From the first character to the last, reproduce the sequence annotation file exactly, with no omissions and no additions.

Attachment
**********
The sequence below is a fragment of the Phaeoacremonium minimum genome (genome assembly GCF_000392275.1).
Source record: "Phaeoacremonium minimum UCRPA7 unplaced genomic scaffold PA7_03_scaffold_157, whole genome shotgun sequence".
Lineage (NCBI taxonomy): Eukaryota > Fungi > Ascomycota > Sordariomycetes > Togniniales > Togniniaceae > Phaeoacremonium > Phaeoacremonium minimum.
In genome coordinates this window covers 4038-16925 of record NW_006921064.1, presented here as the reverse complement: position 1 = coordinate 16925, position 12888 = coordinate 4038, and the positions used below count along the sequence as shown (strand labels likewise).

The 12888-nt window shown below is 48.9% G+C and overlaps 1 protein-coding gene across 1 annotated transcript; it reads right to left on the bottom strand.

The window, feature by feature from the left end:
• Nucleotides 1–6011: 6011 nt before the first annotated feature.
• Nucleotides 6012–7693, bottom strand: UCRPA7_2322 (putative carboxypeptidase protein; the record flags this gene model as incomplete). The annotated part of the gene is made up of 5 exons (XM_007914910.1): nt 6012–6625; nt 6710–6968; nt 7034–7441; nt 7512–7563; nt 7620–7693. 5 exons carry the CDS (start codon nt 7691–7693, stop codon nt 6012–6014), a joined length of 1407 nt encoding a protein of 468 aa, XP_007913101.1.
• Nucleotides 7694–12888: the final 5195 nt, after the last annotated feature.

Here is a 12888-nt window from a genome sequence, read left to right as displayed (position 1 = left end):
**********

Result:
The sequence below is a fragment of the Phaeoacremonium minimum genome (genome assembly GCF_000392275.1).
Source record: "Phaeoacremonium minimum UCRPA7 unplaced genomic scaffold PA7_03_scaffold_157, whole genome shotgun sequence".
Lineage (NCBI taxonomy): Eukaryota > Fungi > Ascomycota > Sordariomycetes > Togniniales > Togniniaceae > Phaeoacremonium > Phaeoacremonium minimum.
In genome coordinates this window covers 4038-16925 of record NW_006921064.1, presented here as the reverse complement: position 1 = coordinate 16925, position 12888 = coordinate 4038, and the positions used below count along the sequence as shown (strand labels likewise).

The 12888-nt window shown below is 48.9% G+C and overlaps 1 protein-coding gene across 1 annotated transcript; it reads right to left on the bottom strand.

The window, feature by feature from the left end:
• Nucleotides 1–6011: 6011 nt before the first annotated feature.
• Nucleotides 6012–7693, bottom strand: UCRPA7_2322 (putative carboxypeptidase protein; the record flags this gene model as incomplete). The annotated part of the gene is made up of 5 exons (XM_007914910.1): nt 6012–6625; nt 6710–6968; nt 7034–7441; nt 7512–7563; nt 7620–7693. 5 exons carry the CDS (start codon nt 7691–7693, stop codon nt 6012–6014), a joined length of 1407 nt encoding a protein of 468 aa, XP_007913101.1.
• Nucleotides 7694–12888: the final 5195 nt, after the last annotated feature.

Here is a 12888-nt window from a genome sequence, read left to right as displayed (position 1 = left end):